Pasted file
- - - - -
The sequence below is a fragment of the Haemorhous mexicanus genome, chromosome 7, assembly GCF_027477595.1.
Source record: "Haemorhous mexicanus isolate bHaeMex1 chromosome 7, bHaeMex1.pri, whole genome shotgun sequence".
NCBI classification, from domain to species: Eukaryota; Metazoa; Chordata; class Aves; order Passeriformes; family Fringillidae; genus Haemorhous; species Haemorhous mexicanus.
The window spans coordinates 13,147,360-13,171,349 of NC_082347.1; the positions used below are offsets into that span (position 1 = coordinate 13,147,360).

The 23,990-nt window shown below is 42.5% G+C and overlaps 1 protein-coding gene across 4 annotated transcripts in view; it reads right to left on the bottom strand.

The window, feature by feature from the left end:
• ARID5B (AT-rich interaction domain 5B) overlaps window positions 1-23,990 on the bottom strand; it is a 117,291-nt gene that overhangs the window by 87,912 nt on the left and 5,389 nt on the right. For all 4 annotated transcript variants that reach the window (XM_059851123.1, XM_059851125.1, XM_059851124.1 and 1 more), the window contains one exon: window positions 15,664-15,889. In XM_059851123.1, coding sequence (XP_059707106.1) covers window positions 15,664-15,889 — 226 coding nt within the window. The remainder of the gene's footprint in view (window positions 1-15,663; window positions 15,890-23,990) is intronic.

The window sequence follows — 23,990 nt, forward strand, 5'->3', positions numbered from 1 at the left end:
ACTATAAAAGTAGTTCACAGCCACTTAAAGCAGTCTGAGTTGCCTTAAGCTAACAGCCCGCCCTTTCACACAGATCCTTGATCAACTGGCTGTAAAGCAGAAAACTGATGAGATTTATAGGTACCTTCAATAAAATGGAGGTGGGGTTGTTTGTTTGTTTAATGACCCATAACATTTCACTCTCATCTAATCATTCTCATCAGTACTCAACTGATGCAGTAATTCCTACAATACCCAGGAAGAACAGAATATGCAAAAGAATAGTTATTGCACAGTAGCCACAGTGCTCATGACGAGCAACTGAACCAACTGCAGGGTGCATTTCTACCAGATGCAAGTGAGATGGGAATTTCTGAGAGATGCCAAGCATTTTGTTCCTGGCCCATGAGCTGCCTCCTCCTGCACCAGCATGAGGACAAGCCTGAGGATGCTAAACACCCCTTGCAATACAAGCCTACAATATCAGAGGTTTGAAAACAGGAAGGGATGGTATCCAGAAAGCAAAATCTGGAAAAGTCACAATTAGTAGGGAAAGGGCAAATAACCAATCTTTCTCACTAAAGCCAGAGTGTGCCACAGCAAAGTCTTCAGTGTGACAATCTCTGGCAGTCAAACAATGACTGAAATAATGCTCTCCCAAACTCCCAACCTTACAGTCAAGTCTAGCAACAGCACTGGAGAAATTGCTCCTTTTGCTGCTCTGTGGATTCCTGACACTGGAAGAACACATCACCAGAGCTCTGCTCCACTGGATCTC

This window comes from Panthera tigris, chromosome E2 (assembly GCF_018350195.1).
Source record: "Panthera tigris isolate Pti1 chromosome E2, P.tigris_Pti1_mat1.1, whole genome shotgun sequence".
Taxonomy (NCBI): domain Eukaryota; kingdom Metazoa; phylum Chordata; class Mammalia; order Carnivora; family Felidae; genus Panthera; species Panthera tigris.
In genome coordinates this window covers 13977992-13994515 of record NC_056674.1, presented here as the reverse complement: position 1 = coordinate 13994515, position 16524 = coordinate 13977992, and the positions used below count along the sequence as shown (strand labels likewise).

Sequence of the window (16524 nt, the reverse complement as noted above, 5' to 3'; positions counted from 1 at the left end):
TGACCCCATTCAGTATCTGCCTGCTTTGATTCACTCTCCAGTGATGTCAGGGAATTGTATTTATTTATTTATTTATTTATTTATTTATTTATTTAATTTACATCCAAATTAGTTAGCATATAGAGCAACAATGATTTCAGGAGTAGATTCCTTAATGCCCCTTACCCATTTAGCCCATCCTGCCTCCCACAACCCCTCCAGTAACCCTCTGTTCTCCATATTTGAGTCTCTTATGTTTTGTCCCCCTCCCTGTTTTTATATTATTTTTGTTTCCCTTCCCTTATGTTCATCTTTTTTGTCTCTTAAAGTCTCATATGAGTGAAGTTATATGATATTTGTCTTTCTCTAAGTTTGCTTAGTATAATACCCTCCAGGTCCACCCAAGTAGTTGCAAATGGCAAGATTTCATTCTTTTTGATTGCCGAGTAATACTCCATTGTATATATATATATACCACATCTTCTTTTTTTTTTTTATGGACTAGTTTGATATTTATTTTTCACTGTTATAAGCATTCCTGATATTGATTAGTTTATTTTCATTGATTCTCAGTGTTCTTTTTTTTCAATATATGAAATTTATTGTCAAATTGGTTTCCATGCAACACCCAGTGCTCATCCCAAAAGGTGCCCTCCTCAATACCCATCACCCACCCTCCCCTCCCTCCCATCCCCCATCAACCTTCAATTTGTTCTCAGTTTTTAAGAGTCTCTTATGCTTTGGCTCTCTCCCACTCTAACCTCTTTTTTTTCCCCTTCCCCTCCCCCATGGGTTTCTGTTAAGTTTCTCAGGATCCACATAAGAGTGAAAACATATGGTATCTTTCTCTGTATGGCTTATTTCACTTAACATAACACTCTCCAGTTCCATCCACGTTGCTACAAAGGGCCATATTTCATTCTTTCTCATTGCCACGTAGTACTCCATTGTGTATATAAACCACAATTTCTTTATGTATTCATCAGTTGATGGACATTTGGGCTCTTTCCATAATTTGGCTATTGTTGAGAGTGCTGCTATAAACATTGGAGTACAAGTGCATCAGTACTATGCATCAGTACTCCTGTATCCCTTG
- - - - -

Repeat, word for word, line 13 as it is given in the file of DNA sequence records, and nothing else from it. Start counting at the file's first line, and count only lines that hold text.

In genome coordinates this window covers 13977992-13994515 of record NC_056674.1, presented here as the reverse complement: position 1 = coordinate 13994515, position 16524 = coordinate 13977992, and the positions used below count along the sequence as shown (strand labels likewise).